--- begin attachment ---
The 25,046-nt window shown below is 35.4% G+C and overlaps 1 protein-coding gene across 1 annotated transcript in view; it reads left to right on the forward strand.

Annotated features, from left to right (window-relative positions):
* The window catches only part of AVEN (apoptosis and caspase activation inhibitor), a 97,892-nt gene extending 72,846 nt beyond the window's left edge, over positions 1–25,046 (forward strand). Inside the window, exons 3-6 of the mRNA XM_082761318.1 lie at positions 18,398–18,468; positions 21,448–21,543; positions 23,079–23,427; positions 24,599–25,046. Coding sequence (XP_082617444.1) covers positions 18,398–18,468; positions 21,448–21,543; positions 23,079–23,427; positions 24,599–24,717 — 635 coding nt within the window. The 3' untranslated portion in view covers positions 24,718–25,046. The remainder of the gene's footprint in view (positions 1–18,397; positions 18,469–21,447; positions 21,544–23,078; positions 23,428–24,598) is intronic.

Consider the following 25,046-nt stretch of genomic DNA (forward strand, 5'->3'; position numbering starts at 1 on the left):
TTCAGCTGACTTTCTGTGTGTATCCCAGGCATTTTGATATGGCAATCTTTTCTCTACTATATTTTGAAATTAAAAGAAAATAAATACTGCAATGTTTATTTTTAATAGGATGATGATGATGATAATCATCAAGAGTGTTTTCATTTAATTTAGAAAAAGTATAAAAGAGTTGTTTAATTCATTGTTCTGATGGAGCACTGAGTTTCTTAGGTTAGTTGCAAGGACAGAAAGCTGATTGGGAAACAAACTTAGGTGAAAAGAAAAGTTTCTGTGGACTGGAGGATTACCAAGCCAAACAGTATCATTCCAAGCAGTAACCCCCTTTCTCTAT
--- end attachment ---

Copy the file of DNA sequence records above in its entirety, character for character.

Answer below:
The 25,046-nt window shown below is 35.4% G+C and overlaps 1 protein-coding gene across 1 annotated transcript in view; it reads left to right on the forward strand.

Annotated features, from left to right (window-relative positions):
* The window catches only part of AVEN (apoptosis and caspase activation inhibitor), a 97,892-nt gene extending 72,846 nt beyond the window's left edge, over positions 1–25,046 (forward strand). Inside the window, exons 3-6 of the mRNA XM_082761318.1 lie at positions 18,398–18,468; positions 21,448–21,543; positions 23,079–23,427; positions 24,599–25,046. Coding sequence (XP_082617444.1) covers positions 18,398–18,468; positions 21,448–21,543; positions 23,079–23,427; positions 24,599–24,717 — 635 coding nt within the window. The 3' untranslated portion in view covers positions 24,718–25,046. The remainder of the gene's footprint in view (positions 1–18,397; positions 18,469–21,447; positions 21,544–23,078; positions 23,428–24,598) is intronic.

Consider the following 25,046-nt stretch of genomic DNA (forward strand, 5'->3'; position numbering starts at 1 on the left):
TTCAGCTGACTTTCTGTGTGTATCCCAGGCATTTTGATATGGCAATCTTTTCTCTACTATATTTTGAAATTAAAAGAAAATAAATACTGCAATGTTTATTTTTAATAGGATGATGATGATGATAATCATCAAGAGTGTTTTCATTTAATTTAGAAAAAGTATAAAAGAGTTGTTTAATTCATTGTTCTGATGGAGCACTGAGTTTCTTAGGTTAGTTGCAAGGACAGAAAGCTGATTGGGAAACAAACTTAGGTGAAAAGAAAAGTTTCTGTGGACTGGAGGATTACCAAGCCAAACAGTATCATTCCAAGCAGTAACCCCCTTTCTCTAT